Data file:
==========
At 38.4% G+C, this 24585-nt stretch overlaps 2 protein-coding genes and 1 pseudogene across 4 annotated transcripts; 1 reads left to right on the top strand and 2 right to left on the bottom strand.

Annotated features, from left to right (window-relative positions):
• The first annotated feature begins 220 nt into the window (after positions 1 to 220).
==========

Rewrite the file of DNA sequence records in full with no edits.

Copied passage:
At 38.4% G+C, this 24585-nt stretch overlaps 2 protein-coding genes and 1 pseudogene across 4 annotated transcripts; 1 reads left to right on the top strand and 2 right to left on the bottom strand.

Annotated features, from left to right (window-relative positions):
• The first annotated feature begins 220 nt into the window (after positions 1 to 220).